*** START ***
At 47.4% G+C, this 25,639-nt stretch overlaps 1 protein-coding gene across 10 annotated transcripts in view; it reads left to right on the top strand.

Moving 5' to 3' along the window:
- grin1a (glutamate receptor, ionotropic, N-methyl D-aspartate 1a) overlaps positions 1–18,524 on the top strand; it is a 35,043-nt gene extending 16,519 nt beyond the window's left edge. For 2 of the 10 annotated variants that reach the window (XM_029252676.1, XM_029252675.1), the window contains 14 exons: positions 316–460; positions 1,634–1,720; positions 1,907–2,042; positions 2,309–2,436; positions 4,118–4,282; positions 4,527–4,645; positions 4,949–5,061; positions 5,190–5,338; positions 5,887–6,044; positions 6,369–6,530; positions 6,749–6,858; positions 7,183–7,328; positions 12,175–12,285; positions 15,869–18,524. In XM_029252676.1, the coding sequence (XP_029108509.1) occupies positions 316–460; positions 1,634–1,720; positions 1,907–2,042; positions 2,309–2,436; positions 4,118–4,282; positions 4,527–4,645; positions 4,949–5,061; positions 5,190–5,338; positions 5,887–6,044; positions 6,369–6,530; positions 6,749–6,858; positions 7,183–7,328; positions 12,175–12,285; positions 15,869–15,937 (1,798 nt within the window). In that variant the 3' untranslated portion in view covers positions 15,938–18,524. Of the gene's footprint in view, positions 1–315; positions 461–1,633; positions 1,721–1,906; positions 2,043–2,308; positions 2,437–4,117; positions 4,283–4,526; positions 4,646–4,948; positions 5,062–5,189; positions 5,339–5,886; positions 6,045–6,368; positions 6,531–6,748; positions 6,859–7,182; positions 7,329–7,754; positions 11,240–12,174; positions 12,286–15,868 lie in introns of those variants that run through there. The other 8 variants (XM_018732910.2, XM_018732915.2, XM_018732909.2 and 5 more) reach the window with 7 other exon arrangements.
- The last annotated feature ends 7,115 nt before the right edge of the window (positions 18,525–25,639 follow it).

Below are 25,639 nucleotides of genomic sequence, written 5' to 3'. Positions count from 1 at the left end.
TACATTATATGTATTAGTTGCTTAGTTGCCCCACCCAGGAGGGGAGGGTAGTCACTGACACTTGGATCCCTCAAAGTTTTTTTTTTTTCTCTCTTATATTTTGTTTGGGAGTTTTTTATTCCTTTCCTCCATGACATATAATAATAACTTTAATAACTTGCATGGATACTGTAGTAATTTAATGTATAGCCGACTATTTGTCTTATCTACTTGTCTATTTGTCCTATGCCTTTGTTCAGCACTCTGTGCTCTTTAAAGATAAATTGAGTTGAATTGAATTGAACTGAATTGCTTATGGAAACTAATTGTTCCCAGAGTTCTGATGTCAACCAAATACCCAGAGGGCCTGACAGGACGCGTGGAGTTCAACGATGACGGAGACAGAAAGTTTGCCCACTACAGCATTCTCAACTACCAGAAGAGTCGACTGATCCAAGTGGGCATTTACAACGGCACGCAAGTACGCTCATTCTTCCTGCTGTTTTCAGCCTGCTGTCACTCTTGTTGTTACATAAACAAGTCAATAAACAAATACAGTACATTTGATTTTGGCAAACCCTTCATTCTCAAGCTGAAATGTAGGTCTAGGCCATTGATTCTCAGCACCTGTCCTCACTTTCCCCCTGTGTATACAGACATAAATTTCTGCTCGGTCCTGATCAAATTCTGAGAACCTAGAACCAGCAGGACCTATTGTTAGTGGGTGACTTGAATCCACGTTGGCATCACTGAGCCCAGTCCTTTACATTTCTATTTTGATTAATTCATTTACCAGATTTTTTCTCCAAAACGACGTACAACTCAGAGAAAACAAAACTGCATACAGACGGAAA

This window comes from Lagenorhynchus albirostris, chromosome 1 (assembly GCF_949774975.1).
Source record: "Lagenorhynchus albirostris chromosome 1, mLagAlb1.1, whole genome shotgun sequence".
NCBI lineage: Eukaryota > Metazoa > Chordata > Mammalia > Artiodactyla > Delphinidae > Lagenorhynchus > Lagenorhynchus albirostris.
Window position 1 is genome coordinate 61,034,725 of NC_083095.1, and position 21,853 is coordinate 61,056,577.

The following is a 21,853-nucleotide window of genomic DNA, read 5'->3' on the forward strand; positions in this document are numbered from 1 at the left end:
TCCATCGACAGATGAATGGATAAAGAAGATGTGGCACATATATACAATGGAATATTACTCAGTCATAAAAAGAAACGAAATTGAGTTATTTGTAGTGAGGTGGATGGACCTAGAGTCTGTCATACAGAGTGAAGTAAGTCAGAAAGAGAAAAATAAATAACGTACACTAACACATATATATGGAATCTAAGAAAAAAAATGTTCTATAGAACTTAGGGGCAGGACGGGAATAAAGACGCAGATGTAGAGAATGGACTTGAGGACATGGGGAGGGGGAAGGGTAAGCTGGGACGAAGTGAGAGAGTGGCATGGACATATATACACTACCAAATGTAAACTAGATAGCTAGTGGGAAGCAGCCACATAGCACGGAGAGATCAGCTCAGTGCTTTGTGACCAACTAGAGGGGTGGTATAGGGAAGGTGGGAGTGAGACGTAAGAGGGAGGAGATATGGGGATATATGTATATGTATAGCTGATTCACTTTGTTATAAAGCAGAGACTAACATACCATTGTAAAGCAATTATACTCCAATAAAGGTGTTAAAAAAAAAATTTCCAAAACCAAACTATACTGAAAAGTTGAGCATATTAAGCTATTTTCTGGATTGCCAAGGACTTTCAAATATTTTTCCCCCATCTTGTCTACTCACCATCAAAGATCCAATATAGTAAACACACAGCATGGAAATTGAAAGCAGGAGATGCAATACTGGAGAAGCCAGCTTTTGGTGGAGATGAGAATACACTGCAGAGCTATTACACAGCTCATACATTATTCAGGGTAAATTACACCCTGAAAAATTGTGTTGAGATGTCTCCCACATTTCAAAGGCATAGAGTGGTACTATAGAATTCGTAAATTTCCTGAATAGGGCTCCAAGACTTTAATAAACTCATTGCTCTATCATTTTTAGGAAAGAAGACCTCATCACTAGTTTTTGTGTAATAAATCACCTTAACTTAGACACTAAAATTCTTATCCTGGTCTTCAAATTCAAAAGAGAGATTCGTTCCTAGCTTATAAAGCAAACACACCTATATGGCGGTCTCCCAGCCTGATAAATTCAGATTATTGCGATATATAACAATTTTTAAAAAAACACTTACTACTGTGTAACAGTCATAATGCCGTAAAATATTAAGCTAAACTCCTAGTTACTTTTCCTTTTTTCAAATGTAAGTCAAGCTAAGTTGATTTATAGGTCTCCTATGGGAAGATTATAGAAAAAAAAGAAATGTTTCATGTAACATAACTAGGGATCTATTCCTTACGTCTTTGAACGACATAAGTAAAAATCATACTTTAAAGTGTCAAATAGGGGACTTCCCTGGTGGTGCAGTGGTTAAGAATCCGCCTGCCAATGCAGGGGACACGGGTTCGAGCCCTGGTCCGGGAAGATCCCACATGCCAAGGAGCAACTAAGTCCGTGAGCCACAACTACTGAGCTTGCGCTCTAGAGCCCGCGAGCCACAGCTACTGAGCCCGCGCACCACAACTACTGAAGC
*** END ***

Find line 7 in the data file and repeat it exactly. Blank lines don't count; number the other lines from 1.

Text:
This window comes from Lagenorhynchus albirostris, chromosome 1 (assembly GCF_949774975.1).